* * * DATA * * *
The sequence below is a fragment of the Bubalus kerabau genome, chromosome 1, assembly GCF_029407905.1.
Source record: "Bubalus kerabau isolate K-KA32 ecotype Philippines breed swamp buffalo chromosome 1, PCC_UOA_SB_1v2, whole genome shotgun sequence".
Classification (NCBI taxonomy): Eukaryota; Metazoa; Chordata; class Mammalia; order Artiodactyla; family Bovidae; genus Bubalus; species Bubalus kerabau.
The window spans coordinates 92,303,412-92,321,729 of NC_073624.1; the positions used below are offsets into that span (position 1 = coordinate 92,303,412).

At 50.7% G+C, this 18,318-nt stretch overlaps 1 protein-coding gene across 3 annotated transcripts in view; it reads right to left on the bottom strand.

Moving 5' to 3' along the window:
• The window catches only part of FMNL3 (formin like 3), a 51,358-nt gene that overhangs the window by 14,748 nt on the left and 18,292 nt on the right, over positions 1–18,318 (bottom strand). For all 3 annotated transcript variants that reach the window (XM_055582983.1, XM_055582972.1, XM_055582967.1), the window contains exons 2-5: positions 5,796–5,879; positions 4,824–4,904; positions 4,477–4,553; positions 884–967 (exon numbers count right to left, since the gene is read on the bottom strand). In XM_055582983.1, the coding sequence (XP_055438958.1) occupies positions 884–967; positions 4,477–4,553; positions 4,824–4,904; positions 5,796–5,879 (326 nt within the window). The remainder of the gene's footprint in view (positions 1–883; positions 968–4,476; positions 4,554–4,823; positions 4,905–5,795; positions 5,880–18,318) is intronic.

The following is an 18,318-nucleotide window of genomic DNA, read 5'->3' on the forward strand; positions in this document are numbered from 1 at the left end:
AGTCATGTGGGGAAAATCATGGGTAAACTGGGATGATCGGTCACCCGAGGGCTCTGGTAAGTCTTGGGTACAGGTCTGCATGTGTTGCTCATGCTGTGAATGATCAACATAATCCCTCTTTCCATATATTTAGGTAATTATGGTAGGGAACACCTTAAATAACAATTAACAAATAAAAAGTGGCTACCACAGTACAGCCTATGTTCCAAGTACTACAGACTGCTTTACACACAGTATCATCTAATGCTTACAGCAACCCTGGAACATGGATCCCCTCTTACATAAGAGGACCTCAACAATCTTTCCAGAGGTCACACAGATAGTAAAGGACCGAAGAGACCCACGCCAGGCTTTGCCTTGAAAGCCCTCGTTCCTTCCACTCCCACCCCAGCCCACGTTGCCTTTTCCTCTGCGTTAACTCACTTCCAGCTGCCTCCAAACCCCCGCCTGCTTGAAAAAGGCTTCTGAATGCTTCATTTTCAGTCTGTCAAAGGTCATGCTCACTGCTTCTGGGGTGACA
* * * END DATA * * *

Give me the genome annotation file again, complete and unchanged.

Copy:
The sequence below is a fragment of the Bubalus kerabau genome, chromosome 1, assembly GCF_029407905.1.
Source record: "Bubalus kerabau isolate K-KA32 ecotype Philippines breed swamp buffalo chromosome 1, PCC_UOA_SB_1v2, whole genome shotgun sequence".
Classification (NCBI taxonomy): Eukaryota; Metazoa; Chordata; class Mammalia; order Artiodactyla; family Bovidae; genus Bubalus; species Bubalus kerabau.
The window spans coordinates 92,303,412-92,321,729 of NC_073624.1; the positions used below are offsets into that span (position 1 = coordinate 92,303,412).

At 50.7% G+C, this 18,318-nt stretch overlaps 1 protein-coding gene across 3 annotated transcripts in view; it reads right to left on the bottom strand.

Moving 5' to 3' along the window:
• The window catches only part of FMNL3 (formin like 3), a 51,358-nt gene that overhangs the window by 14,748 nt on the left and 18,292 nt on the right, over positions 1–18,318 (bottom strand). For all 3 annotated transcript variants that reach the window (XM_055582983.1, XM_055582972.1, XM_055582967.1), the window contains exons 2-5: positions 5,796–5,879; positions 4,824–4,904; positions 4,477–4,553; positions 884–967 (exon numbers count right to left, since the gene is read on the bottom strand). In XM_055582983.1, the coding sequence (XP_055438958.1) occupies positions 884–967; positions 4,477–4,553; positions 4,824–4,904; positions 5,796–5,879 (326 nt within the window). The remainder of the gene's footprint in view (positions 1–883; positions 968–4,476; positions 4,554–4,823; positions 4,905–5,795; positions 5,880–18,318) is intronic.

The following is an 18,318-nucleotide window of genomic DNA, read 5'->3' on the forward strand; positions in this document are numbered from 1 at the left end:
AGTCATGTGGGGAAAATCATGGGTAAACTGGGATGATCGGTCACCCGAGGGCTCTGGTAAGTCTTGGGTACAGGTCTGCATGTGTTGCTCATGCTGTGAATGATCAACATAATCCCTCTTTCCATATATTTAGGTAATTATGGTAGGGAACACCTTAAATAACAATTAACAAATAAAAAGTGGCTACCACAGTACAGCCTATGTTCCAAGTACTACAGACTGCTTTACACACAGTATCATCTAATGCTTACAGCAACCCTGGAACATGGATCCCCTCTTACATAAGAGGACCTCAACAATCTTTCCAGAGGTCACACAGATAGTAAAGGACCGAAGAGACCCACGCCAGGCTTTGCCTTGAAAGCCCTCGTTCCTTCCACTCCCACCCCAGCCCACGTTGCCTTTTCCTCTGCGTTAACTCACTTCCAGCTGCCTCCAAACCCCCGCCTGCTTGAAAAAGGCTTCTGAATGCTTCATTTTCAGTCTGTCAAAGGTCATGCTCACTGCTTCTGGGGTGACA